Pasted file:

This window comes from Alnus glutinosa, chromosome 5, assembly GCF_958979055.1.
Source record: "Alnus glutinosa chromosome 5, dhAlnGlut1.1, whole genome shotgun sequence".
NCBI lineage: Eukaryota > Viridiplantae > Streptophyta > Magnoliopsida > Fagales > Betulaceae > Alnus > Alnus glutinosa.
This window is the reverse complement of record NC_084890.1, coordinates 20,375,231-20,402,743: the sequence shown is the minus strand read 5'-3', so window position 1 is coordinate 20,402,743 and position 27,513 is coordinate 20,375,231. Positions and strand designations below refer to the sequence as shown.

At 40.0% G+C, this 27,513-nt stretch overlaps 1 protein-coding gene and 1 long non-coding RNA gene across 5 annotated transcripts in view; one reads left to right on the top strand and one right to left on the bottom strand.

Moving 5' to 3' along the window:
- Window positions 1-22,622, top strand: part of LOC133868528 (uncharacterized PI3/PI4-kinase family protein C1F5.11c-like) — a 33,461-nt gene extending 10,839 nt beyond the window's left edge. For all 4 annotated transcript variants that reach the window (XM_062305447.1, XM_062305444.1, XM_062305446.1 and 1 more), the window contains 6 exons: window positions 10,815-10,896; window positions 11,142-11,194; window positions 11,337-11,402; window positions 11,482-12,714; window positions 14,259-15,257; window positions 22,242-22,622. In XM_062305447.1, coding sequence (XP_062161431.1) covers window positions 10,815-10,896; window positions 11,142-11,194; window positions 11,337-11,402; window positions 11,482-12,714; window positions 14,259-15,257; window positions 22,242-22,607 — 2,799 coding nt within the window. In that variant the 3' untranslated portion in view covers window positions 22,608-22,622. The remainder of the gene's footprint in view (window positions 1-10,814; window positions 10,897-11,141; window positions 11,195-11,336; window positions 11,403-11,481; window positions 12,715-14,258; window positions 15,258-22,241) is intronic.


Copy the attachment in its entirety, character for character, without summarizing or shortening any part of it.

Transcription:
This window comes from Alnus glutinosa, chromosome 5, assembly GCF_958979055.1.
Source record: "Alnus glutinosa chromosome 5, dhAlnGlut1.1, whole genome shotgun sequence".
NCBI lineage: Eukaryota > Viridiplantae > Streptophyta > Magnoliopsida > Fagales > Betulaceae > Alnus > Alnus glutinosa.
This window is the reverse complement of record NC_084890.1, coordinates 20,375,231-20,402,743: the sequence shown is the minus strand read 5'-3', so window position 1 is coordinate 20,402,743 and position 27,513 is coordinate 20,375,231. Positions and strand designations below refer to the sequence as shown.

At 40.0% G+C, this 27,513-nt stretch overlaps 1 protein-coding gene and 1 long non-coding RNA gene across 5 annotated transcripts in view; one reads left to right on the top strand and one right to left on the bottom strand.

Moving 5' to 3' along the window:
- Window positions 1-22,622, top strand: part of LOC133868528 (uncharacterized PI3/PI4-kinase family protein C1F5.11c-like) — a 33,461-nt gene extending 10,839 nt beyond the window's left edge. For all 4 annotated transcript variants that reach the window (XM_062305447.1, XM_062305444.1, XM_062305446.1 and 1 more), the window contains 6 exons: window positions 10,815-10,896; window positions 11,142-11,194; window positions 11,337-11,402; window positions 11,482-12,714; window positions 14,259-15,257; window positions 22,242-22,622. In XM_062305447.1, coding sequence (XP_062161431.1) covers window positions 10,815-10,896; window positions 11,142-11,194; window positions 11,337-11,402; window positions 11,482-12,714; window positions 14,259-15,257; window positions 22,242-22,607 — 2,799 coding nt within the window. In that variant the 3' untranslated portion in view covers window positions 22,608-22,622. The remainder of the gene's footprint in view (window positions 1-10,814; window positions 10,897-11,141; window positions 11,195-11,336; window positions 11,403-11,481; window positions 12,715-14,258; window positions 15,258-22,241) is intronic.